Please enter the auditorium through the Conference Room off the east library hallway in order to register your attendance, pick up handouts, buy an opportunity drawing ticket, and have a snack. There will be a brief business meeting before the speaker's presentation.

Wednesday, March 11, 2009

CVGS Research Group Summary - 11 March 2009

The Chula Vista Genealogical Society (CVGS) Research Group meeting today had only eight attendees, but it was a loquacious bunch. Fun, too, with lots of good research experiences this past month. We went around the table, and had these discussions:

* John F. has found that his daughter-in-law's ancestry in England has at least one first cousin marriage. He also received a ship's drawing and a booklet with information about his Hull and Gaylord families from the Mary and John 1630 Clearinghouse.

* Dick M.'s nephew in North Carolina had a box in his basement from his father's (Dick's brother) house. The box has many items from Dick's grandfather's life, including a baptism certificate from 1869, and information about the grandfather's second wife, who didn't die until 1989. Her obituary revealed her maiden name, that she had eight siblings, and worked with the IRS in Minneapolis. There was also a picture of Dick's grandfather with his Model T in about 1920. Dick has started to share his data on his uncle's life of crime with this nephew.

* Virginia T. phoned the Boone County, Indiana County Clerk's office for her marriage certificate, and got a lot more. In addition to the requested certificate, they sent her the marriage license application which had much more information, including parents names and the answers to questions about health, previous marriages, etc. She got to talk to a real person, who had the marriage certificate in her hands in two days.

* Shirley B. has been emailing with the granddaughter of her nice, who saw her genealogy data online. The results of a Y-DNA test on her cousin in Texas indicated that he doesn't match anyone else in the Wright Surname Project. The results of the test for another Wright cousin have not been returned yet.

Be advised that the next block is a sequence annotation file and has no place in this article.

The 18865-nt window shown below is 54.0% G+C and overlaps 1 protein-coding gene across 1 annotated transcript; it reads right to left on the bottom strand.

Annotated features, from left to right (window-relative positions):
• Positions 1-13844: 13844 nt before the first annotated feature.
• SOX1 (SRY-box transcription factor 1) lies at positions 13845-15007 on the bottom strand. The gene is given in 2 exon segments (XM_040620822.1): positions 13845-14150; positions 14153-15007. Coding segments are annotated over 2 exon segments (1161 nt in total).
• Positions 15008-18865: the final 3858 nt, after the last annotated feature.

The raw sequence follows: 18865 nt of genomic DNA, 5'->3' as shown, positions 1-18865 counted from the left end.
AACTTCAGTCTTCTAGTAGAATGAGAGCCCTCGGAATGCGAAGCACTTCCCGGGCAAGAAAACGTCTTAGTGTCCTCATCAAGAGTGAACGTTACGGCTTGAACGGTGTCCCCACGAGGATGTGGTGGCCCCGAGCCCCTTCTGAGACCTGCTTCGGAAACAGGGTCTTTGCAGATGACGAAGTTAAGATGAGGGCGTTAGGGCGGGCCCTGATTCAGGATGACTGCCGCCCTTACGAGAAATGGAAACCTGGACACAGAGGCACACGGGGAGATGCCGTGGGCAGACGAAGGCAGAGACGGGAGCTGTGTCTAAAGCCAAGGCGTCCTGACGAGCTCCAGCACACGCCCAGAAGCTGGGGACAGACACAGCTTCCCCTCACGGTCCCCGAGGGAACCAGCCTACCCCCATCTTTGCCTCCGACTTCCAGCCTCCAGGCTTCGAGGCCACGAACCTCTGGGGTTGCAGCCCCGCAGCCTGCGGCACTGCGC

* Pam B. hit the jackpot this month, finding the complete 52-page Revolutionary War Pension File of Isaac Johnson (of Connecticut) online at She has been transcribing the pages (using side-by-side windows of the image and her word processor) and marveling at the detailed information. Then her monitor died.

* Gary B. is still working on his Roff line. He thinks that they were in Chautauqua County, New York in around 1805. He has been checking cemetery records online. We suggested that he check land, probate and tax records to establish residence, Quaker records for vital events, and the New York state census records too.

* Randy S. showed the nifty Y-DNA Haplogroup Migration Map he received from Genebase, and passed his 20-marker Y-DNA certificate around. He also related that there were no exact matches on Genebase, Ancestry, FamilyTreeDNA or Ysearch for his results. That's probably good, because there were no Seaver folks either!

* Pam wondered what records are available for the Spanish-American War, World War I and World War II. We mentioned that has excellent online listings, and that the National Archives site ( describes their holdings. She also wondered about day-to-day events from the past. We suggested the free New York Times archives ( for 1851-1922.

The two hours went very fast, and it was great to see the steady progress being made by each participant.

Genealogy News for March

Here is the genealogy news for late February and early March:


a) - This web site combines family history information, input by the user, with maps that show the places associated with the events in the person's life. The site uses Google Maps.

b) - This Newseum site has front pages of newspapers from around the world. That's interesting. The benefit of the site for genealogists is the links to the individual newspaper web sites which usually have archives.

c) - The Texas General Land Office maintains the Land Grant Database which will let you locate your ancestor's land grant under that jurisdiction. The Land Grant Database contains a listing of all original land grants that have been issued an abstract number by the Texas General Land Office (GLO). This database does not contain information on the subsequent subdivision of this land. Record of subsequent sale, subdivision, etc, is a matter of county record.